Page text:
Jean-Claude Van Damme made his name in the early ’80s and early ’90s by starring in a series of action hits that made him look like a real tough guy, but he really proved that strength in the years that followed, persisting through direct-to-DVD purgatory after the genre started to fade at the box office. It’s paid off with an unlikely second act for the Muscles from Brussels, who’s seen his profile rebound over the last decade while turning in some of his most critically well-received work. Limber up and oil those pecs, film fans — it’s time for Total Recall!
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Van Damme’s larger-than-life persona and frequently ill-advised offscreen exploits made him a magnet for schadenfreude after the action boom ended, but to his credit, he was able to have a sense of humor about his fall from grace — as evidenced by the down-on-his-luck version of “Jean-Claude Van Damme” he played in 2008’s JCVD, earning some of the best reviews of his career in the process. While the setup retains elements of your average Van Damme action thriller — a seemingly ordinary guy heads into the bank to make a transfer, only to discover he’s stumbled into a stickup — that’s really just the opening for a sharp, ruefully funny drama with a meta layer that allows its star to publicly come to terms with the highs and lows of his real-life past. “By pitting JCVD the axiom against JCVD the person, JCVD deconstructs and deepens the understanding of both,” wrote Christopher Huber for Cinema Scope. “It is nothing if not a triumph of humanism.”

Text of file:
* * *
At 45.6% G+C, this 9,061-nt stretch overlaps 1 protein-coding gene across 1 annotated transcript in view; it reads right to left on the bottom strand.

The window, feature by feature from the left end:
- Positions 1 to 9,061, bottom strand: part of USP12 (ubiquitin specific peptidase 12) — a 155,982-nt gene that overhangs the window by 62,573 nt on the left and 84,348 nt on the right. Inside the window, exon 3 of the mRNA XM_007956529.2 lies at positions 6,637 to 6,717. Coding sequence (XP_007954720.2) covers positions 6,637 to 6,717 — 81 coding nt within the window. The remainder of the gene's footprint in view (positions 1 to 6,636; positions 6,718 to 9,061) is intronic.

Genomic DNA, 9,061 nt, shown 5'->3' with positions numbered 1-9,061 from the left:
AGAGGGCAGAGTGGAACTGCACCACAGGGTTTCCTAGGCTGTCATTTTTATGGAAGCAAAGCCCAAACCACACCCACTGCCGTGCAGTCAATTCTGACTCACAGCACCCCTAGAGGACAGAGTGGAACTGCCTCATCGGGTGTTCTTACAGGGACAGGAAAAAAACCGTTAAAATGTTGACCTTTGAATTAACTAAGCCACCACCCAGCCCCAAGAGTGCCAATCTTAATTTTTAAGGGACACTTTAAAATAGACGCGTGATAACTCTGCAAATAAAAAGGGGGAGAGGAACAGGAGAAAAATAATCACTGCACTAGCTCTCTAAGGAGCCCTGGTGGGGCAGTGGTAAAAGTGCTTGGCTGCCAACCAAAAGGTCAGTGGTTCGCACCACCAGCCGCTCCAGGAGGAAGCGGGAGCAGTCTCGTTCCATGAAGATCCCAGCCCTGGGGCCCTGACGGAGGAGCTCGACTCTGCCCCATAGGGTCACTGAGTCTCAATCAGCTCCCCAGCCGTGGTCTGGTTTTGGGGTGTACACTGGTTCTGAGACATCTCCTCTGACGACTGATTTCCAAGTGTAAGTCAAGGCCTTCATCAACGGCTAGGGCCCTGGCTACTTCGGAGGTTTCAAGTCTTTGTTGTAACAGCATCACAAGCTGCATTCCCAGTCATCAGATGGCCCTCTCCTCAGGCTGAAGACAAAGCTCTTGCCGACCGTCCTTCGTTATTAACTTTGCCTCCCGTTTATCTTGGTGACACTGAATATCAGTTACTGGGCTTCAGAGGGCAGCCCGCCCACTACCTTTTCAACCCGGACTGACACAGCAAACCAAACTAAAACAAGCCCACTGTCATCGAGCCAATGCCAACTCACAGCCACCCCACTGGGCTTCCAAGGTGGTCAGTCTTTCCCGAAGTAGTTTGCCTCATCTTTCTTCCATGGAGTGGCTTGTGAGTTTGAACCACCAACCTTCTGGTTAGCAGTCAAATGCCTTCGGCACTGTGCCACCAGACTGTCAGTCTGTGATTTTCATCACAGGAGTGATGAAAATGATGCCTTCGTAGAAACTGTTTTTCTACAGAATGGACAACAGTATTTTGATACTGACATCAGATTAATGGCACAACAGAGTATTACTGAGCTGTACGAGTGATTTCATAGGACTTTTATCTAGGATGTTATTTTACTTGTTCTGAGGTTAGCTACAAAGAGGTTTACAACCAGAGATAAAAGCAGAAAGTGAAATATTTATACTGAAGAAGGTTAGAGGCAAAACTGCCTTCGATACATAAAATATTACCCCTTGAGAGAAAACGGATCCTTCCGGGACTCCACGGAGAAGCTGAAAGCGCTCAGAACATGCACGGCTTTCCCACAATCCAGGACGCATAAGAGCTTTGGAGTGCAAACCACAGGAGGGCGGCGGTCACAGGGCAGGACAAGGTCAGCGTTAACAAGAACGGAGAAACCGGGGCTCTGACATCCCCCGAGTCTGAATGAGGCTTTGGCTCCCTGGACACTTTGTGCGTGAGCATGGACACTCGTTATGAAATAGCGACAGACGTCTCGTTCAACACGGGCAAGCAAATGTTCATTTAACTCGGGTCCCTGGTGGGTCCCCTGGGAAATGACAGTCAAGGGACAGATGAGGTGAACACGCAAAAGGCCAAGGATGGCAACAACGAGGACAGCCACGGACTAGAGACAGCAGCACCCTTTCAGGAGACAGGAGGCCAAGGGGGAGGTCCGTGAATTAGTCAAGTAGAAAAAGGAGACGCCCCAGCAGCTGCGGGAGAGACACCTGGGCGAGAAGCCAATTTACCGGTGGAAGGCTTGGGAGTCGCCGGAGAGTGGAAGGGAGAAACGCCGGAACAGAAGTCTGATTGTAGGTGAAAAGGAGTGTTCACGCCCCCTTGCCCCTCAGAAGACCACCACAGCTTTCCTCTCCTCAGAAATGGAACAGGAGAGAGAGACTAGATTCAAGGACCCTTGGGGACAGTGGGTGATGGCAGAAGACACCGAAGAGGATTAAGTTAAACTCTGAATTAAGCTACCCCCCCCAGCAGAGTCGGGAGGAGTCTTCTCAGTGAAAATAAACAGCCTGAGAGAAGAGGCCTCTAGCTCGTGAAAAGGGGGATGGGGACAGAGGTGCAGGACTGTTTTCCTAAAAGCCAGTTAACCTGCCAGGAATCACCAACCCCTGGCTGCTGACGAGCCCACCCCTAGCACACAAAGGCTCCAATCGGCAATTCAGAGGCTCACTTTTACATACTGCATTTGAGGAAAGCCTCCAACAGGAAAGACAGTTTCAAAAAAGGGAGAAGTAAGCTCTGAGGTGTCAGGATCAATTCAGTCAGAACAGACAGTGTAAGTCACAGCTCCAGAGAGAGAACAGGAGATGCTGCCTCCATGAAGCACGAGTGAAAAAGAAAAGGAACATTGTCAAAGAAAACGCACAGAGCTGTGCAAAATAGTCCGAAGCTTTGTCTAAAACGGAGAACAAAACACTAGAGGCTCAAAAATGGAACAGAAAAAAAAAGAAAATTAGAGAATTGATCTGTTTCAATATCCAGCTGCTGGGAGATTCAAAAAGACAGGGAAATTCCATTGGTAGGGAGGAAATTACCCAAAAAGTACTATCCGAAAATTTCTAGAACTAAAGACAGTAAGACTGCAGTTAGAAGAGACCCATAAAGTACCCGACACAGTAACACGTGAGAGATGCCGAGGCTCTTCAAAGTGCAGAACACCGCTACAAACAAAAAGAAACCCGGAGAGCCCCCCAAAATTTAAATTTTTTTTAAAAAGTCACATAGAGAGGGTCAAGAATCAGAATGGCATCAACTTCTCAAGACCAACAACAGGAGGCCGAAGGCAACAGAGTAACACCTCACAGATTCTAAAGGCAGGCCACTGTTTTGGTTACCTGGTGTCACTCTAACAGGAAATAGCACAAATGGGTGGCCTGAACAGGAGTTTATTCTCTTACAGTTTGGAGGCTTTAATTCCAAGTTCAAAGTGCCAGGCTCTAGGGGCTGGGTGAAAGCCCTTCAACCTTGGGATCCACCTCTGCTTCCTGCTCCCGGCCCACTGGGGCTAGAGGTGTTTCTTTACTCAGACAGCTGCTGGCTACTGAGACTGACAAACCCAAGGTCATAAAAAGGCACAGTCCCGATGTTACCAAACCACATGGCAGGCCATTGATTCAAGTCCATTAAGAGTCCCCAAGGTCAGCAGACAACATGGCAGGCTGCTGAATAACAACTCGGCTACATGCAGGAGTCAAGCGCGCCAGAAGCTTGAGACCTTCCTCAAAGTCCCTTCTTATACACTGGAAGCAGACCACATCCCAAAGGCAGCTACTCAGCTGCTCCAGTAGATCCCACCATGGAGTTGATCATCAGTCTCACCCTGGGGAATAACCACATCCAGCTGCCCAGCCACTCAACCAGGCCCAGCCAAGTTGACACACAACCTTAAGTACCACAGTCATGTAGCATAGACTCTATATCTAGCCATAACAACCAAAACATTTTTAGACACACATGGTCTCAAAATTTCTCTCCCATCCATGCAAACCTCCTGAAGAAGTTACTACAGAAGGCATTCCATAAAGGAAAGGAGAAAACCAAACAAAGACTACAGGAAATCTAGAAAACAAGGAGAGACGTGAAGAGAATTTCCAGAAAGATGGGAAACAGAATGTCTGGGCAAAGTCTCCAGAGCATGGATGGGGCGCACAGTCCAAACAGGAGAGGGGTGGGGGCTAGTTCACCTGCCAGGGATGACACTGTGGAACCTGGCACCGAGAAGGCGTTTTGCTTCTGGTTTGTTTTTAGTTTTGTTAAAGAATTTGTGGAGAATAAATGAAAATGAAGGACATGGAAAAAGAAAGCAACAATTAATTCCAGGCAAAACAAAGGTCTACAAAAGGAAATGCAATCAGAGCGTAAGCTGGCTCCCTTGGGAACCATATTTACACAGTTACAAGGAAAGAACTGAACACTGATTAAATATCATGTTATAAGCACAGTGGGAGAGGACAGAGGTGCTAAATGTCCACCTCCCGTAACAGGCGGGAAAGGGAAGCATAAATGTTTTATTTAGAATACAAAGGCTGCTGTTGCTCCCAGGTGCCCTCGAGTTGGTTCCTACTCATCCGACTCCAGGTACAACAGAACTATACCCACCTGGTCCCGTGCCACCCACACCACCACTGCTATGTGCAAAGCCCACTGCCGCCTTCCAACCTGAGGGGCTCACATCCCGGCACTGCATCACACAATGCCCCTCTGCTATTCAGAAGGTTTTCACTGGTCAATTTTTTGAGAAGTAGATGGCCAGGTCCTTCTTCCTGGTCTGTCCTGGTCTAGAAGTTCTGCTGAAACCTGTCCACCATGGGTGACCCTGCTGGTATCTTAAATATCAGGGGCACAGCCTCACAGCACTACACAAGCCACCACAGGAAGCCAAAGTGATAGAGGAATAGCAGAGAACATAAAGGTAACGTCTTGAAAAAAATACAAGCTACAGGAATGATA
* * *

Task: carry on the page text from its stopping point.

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There’s a certain element of self-aware irony to some of the better-reviewed efforts Van Damme has filmed in recent years, but he’s still capable of anchoring a straight up action thriller, even if the market for the genre isn’t what it once was. Witness Enemies Closer, which sees him reuniting with Timecop director Peter Hyams for the story of a forest ranger/ex-SEAL (Tom Everett Scott) whose life-or-death conflict with a former fellow officer’s brother (Orlando Jones) is interrupted by the arrival of a drug smuggler (Van Damme) determined to plunder a recently downed plane. Had it been released during his heyday, this might have become one of Van Damme’s biggest hits; as Michael Nordine argued for the Village Voice, “Enemies Closer is the first collaboration between Peter Hyams and Jean-Claude Van Damme since 1995’s Sudden Death. The reunion feels long overdue.”